Man dies after eating bags of black licorice

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A Massachusetts construction worker’s love for black licorice ended up costing him his life. Eating a bag and a half each day for a few weeks imbalanced his nutrients and caused the 54-year-old’s heart to stop, doctors reported on Wednesday.

“Even a small amount of licorice that you eat can raise your blood pressure a bit,” said Dr. Neel Butala, a cardiologist at Massachusetts General Hospital who described the case in the New England Journal of Medicine.

The problem is glycyrrhizic acid, found in black licorice and many other foods and dietary supplements containing licorice root extract. It can cause dangerously low potassium and imbalances in other minerals called electrolytes.

Eating as little as 2 ounces of black licorice a day for two weeks could cause a problem with the heart rhythm, especially for people over 40, the United States Food and Drug Administration warns.

“It’s more than licorice sticks. It could be jelly beans, licorice teas, a lot of over the counter stuff. Even some beers, like Belgian beers, contain this compound, ”as do some chewing tobacco, said Dr. Robert Eckel, a cardiologist at the University of Colorado and former president of the American Heart Association. He had no role in the care of the Massachusetts man.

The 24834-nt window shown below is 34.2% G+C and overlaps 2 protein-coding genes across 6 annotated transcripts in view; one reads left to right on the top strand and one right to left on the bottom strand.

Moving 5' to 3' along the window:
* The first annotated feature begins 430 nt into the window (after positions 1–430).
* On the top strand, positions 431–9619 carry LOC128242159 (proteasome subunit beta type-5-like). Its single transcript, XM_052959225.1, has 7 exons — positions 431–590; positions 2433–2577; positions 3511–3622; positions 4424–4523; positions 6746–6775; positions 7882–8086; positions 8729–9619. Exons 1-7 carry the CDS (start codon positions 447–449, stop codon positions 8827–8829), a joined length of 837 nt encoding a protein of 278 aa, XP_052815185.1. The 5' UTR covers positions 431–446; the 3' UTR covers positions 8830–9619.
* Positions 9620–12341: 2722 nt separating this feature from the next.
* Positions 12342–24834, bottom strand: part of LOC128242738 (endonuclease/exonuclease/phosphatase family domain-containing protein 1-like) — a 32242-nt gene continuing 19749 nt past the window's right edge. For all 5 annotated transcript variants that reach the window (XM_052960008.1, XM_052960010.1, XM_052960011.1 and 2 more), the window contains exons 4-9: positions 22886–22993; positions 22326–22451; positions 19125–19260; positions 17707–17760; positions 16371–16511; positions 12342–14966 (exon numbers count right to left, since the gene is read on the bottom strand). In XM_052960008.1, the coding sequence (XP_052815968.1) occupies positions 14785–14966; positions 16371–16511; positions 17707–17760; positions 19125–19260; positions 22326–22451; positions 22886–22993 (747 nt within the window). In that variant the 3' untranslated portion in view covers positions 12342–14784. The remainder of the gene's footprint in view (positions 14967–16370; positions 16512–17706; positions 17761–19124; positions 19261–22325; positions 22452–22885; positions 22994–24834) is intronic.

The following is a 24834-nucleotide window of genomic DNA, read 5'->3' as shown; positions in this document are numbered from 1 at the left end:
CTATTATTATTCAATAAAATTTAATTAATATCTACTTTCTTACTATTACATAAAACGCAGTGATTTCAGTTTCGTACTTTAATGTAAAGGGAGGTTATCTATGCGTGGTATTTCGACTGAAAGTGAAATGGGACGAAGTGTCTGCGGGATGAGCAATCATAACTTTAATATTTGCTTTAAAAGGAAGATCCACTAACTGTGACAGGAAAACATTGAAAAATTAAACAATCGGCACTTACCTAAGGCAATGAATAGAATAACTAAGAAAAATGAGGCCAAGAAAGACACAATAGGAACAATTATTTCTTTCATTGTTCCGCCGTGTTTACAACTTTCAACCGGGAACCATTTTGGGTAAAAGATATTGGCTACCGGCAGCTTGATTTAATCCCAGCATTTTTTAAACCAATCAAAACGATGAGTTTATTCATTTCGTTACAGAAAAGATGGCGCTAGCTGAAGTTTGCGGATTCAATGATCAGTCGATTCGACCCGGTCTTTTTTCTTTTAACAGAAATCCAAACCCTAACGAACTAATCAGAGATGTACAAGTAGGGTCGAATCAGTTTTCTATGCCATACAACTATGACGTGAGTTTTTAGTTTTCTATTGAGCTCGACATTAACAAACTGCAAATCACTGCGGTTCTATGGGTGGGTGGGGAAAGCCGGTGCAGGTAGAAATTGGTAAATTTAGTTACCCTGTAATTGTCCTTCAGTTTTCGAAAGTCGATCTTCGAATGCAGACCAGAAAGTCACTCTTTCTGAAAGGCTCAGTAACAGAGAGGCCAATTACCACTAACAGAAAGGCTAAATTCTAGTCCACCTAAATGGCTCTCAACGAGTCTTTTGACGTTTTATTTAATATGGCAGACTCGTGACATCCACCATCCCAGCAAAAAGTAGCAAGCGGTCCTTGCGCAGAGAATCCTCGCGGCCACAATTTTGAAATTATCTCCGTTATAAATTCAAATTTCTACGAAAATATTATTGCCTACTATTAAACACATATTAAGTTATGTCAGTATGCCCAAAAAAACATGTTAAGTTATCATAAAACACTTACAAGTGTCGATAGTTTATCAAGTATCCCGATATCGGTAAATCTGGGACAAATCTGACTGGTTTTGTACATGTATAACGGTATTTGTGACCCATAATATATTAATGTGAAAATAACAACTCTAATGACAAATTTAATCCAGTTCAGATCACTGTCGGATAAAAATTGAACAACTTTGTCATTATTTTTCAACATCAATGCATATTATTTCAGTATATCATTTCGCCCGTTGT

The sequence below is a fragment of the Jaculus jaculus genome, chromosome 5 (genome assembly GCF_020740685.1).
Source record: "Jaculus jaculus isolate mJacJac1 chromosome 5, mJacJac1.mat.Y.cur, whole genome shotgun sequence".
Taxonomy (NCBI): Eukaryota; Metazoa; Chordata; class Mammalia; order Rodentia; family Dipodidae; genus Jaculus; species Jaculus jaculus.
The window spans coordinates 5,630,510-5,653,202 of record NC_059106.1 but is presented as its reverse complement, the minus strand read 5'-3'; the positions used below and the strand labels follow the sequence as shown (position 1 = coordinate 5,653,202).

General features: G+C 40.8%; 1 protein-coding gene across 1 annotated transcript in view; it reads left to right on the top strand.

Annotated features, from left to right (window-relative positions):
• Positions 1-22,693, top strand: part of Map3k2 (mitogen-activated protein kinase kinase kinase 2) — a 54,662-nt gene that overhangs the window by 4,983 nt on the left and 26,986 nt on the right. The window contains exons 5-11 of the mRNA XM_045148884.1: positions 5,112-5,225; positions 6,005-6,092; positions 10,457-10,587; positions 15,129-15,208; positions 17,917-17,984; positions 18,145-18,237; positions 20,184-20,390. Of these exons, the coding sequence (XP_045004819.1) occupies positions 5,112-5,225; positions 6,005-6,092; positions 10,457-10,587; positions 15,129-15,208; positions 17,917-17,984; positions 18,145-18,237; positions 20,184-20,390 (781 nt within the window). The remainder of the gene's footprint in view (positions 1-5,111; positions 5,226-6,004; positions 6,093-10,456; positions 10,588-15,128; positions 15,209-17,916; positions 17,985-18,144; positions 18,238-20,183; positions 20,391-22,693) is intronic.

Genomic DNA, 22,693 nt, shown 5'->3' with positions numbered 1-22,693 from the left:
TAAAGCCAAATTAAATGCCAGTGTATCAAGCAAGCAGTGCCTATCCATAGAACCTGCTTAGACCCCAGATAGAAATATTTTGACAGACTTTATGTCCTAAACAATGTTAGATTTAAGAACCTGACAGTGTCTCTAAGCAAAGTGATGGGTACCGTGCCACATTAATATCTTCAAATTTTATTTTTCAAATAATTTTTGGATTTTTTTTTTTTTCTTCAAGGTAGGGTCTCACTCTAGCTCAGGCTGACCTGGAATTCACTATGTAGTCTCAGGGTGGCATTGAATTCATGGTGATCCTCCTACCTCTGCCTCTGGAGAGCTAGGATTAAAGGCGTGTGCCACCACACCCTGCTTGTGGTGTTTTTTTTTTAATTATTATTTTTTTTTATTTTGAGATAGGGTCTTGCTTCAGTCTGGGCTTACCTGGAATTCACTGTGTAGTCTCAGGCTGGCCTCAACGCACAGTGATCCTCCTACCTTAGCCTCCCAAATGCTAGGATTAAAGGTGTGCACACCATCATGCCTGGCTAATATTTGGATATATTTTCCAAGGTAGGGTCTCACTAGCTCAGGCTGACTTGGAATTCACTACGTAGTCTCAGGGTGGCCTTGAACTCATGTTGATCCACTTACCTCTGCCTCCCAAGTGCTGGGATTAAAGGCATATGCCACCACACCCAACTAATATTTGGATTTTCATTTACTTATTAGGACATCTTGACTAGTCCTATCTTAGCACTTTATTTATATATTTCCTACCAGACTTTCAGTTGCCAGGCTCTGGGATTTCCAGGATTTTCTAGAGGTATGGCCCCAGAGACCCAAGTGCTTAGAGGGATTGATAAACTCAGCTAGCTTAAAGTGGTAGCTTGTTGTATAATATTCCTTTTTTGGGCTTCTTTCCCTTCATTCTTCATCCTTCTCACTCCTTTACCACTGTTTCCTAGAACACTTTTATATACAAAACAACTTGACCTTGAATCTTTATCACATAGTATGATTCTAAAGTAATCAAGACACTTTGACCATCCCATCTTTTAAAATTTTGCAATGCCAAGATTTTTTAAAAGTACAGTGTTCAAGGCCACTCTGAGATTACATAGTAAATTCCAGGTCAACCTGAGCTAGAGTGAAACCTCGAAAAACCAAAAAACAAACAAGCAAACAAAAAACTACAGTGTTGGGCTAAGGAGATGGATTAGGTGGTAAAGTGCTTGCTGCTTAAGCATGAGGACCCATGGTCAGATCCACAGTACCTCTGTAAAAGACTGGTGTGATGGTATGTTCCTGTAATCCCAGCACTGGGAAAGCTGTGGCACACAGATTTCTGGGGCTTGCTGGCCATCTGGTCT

Death was clearly an extreme case. The man had switched from the red, fruit-flavored version to the black licorice version of the candy a few weeks before his death last year. He collapsed while eating lunch at a fast food restaurant. Doctors found he had dangerously low potassium, which led to a heartbeat and other problems. Rescuers performed CPR and he was resuscitated but died the next day.

The FDA allows up to 3.1% of a food’s content to have glycyrrhizic acid, but many candies and other licorice products don’t disclose how much it’s contained per ounce, Butala said. Doctors reported the case to the FDA in hopes of drawing attention to the risk.

Jeff Beckman, a spokesperson for the Hershey Company, which makes the popular Twizzlers licorice twists, said in an email that “all of our products are safe to consume and formulated in full compliance with FDA regulations.” and that all foods, including sweets, “should be enjoyed in moderation. “

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The Associated Press’s Department of Health and Science receives support from the Department of Science Education at the Howard Hughes Medical Institute. The AP is solely responsible for all content.

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